Rainbow fentanyl ensnares students

Deadly drug endangers young people nationwide.


Photo courtesy of Unsplash

Taking rainbow fentanyl pills jeopardizes students’ health.

Hannah Larson, Editor-in-Chief

Death used to stalk silently, a faded figure whose washed-out features rendered him all but invisible to men until their final hour. Recently, however, the Pale Horseman of Death exchanged his gray countenance for a vibrant visage of teal, purple, pink and yellow — a shrewd upgrade luring hundreds of young people to their doom. Death now comes in the form of rainbow fentanyl, a pastel plague currently ravaging cities in California, Alabama and New York

According to Drug Enforcement Administration administrator Anne Milgram, drug traffickers use the deceiving appearance of rainbow fentanyl to “drive addiction amongst kids and young adults.” University students should be on their guard against this cheerful-looking drug that promises pleasure but delivers death. 


Fentanyl is a deadly opioid that is dangerously addictive due to its powerful potency — users experience a variety of effects ranging from drowsiness and confusion to breathing problems and loss of consciousness. As believers, Biolans ought to consider both the spiritual and physical damage fentanyl wreaks on its users: not only does it endanger their health, it lures them down the dangerous and deadly path of addiction.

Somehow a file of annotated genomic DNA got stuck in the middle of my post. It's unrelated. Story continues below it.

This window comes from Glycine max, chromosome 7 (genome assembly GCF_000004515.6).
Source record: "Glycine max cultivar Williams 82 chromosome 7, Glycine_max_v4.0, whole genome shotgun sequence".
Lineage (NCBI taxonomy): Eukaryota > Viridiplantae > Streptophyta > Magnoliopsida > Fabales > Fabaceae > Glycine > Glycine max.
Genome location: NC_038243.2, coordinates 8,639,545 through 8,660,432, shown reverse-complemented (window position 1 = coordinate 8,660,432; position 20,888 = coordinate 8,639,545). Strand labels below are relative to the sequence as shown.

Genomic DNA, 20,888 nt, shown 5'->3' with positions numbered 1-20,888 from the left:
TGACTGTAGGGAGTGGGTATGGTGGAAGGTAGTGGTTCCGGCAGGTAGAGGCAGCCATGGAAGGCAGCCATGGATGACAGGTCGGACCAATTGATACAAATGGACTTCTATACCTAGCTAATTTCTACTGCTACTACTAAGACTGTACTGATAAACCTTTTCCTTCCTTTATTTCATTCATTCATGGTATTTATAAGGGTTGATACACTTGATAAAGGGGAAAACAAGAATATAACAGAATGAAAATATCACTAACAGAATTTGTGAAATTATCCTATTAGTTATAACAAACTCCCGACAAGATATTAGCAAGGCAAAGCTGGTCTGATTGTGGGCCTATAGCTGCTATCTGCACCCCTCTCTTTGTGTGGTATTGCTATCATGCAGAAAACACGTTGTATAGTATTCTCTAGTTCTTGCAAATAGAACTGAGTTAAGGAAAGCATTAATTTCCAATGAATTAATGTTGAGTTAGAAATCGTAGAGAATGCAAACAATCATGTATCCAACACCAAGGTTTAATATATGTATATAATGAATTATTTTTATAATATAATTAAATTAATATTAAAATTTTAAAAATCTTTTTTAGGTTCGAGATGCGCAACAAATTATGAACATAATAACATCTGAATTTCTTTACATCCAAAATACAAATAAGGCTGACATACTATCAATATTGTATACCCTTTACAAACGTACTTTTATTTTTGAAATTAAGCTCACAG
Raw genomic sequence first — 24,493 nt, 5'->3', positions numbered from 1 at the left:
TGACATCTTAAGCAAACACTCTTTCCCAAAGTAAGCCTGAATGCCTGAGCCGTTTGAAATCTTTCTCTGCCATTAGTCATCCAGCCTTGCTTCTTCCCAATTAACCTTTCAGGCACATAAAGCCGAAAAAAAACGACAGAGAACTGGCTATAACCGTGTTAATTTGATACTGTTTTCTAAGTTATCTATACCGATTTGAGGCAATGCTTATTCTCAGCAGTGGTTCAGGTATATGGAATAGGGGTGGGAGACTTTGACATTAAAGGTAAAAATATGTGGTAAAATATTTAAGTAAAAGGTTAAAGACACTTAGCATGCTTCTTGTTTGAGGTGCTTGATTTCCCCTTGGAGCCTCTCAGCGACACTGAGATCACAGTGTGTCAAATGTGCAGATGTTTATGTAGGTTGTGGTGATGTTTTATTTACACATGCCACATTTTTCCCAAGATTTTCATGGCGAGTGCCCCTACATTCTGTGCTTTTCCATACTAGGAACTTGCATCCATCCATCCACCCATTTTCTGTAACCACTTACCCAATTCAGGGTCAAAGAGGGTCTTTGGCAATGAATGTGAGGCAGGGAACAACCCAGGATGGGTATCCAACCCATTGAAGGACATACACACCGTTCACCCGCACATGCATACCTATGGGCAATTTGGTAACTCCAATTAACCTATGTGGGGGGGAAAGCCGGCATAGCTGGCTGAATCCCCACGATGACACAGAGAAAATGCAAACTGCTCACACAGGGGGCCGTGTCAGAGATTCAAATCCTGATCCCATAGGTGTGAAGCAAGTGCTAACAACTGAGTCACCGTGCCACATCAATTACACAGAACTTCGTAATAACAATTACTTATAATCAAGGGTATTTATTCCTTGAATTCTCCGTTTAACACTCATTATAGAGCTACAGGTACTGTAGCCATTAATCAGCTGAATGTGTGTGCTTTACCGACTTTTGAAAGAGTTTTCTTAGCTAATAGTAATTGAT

In his book “Addiction and Virtue: Beyond The Models Of Disease And Choice,” philosophy professor Kent Dunnington zeroes in on the perils of substance abuse and addiction. 

“Addiction is — like all sin — a form of idolatry because it elevates some proximate good to the status of ultimate good, a status that belongs to God alone,” Dunnington said. “But addiction is uniquely alluring, uniquely captivating and uniquely powerful because its object comes so close to making good on its false promise to be God.”


Dealers use fentanyl to allure customers of all ages — including students as young as 15 — resulting in a coordinated response from schools across Los Angeles County. Los Angeles Unified School District leaders stocked 1,400 elementary, middle and high schools in late September with Naloxone (Narcan), a medication used to reverse overdoses from a variety of opioids, after nine students accidentally overdosed on fentanyl in the first weeks of the school year. 

Rainbow fentanyl’s tempting exterior conceals the destructive and potentially deadly power that festers beneath the neon coating. Users can break free of the drug, however, by reaching out for help to overcome their dependency. Biola has a variety of resources available for students struggling with addiction. Contact the Biola Counseling Center, Health Center or Student Development staff for help in overcoming substance abuse.

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